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Global clothing volumes fall with a cut back in consumption

The clothing industry is facing a long-term structural decline. Consumers are cutting back on the number of new outfits they buy. They were buying clothes in bigger quantities over the past 20 years as fast fashion retailers such as H&M and Zara and budget retailers including Primark and Walmart cut prices after shifting production to Asia.

But now, apparel markets in many developed countries may be entering a lengthy period of structural decline. Increasing consumer awareness about the negative impact of the clothing and textile industry on the environment is only one of the reasons volumes have started to decline. Consumers are buying so many pieces of clothing they are gaining little marginal utility or pleasure from buying more. Consumers would rather spend their money on going out for a meal than on buying a 60th item of clothing in a year.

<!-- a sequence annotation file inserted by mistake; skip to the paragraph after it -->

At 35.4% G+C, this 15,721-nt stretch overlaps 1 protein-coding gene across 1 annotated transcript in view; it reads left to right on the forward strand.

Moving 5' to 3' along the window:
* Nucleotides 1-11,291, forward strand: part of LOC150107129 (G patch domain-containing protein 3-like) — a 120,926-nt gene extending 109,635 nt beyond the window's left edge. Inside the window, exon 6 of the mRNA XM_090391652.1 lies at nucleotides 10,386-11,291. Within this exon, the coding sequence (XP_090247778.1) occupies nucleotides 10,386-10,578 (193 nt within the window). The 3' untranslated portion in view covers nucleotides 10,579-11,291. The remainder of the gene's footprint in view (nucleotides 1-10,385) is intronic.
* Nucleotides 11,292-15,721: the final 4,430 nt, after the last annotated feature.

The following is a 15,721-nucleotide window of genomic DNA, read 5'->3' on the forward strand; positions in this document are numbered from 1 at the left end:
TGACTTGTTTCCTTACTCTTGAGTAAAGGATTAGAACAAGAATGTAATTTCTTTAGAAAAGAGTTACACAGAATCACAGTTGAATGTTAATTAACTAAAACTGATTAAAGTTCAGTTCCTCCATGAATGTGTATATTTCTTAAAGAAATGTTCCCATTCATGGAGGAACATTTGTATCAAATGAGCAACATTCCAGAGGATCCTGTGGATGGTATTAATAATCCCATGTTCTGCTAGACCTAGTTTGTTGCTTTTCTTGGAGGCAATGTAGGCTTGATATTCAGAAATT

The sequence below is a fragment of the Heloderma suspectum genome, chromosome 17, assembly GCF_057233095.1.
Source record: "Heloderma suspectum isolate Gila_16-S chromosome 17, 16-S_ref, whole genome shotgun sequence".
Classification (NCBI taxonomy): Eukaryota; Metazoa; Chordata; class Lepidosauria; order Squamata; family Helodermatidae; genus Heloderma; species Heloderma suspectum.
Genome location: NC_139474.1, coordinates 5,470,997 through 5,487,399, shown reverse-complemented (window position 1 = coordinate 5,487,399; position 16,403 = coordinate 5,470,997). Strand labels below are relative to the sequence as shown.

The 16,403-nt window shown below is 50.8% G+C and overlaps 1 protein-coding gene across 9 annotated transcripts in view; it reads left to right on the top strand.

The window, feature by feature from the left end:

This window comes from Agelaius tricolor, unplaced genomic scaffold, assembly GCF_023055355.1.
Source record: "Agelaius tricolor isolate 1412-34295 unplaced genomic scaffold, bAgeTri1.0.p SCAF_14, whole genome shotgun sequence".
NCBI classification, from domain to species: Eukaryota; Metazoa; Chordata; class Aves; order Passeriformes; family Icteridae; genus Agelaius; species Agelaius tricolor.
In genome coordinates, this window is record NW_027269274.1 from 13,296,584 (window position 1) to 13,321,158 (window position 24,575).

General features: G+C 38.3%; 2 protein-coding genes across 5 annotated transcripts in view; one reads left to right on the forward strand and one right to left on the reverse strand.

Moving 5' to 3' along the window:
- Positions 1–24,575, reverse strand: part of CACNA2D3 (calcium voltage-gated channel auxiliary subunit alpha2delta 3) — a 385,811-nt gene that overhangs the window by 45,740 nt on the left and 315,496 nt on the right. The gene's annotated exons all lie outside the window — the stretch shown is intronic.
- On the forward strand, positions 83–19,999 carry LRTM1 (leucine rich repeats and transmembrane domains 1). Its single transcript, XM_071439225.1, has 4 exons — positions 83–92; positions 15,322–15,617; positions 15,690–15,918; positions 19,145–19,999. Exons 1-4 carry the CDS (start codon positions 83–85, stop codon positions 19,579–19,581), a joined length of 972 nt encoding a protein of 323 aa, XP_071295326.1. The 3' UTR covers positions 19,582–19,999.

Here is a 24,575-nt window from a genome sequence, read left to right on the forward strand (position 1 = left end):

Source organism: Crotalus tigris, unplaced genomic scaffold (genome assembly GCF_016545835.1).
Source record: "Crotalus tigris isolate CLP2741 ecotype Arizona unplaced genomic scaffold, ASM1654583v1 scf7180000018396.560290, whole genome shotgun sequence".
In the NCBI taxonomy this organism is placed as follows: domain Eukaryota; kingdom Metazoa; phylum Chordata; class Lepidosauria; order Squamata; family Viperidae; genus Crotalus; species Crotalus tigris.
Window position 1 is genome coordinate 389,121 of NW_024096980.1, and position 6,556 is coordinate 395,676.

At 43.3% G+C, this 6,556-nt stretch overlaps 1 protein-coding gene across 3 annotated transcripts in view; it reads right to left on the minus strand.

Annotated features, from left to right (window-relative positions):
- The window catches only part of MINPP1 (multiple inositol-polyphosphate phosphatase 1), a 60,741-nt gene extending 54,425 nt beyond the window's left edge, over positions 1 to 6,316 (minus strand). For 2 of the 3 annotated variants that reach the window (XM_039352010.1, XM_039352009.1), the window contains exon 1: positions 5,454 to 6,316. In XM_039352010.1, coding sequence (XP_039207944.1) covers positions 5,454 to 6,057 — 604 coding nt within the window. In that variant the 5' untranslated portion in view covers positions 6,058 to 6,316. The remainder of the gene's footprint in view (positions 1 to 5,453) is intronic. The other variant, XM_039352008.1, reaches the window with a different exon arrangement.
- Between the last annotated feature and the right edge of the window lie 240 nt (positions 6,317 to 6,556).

If clothing volumes are plateauing in developed countries, the only way the apparel markets there can grow is if prices go up. But prices are falling. US clothing prices have fallen by 0.8 per cent a year since 2001, while UK prices fell for 13 consecutive years until 2010. And prices are expected to continue falling as production continues to shift from China to lower-cost countries in the region such as Vietnam and Bangladesh.

 
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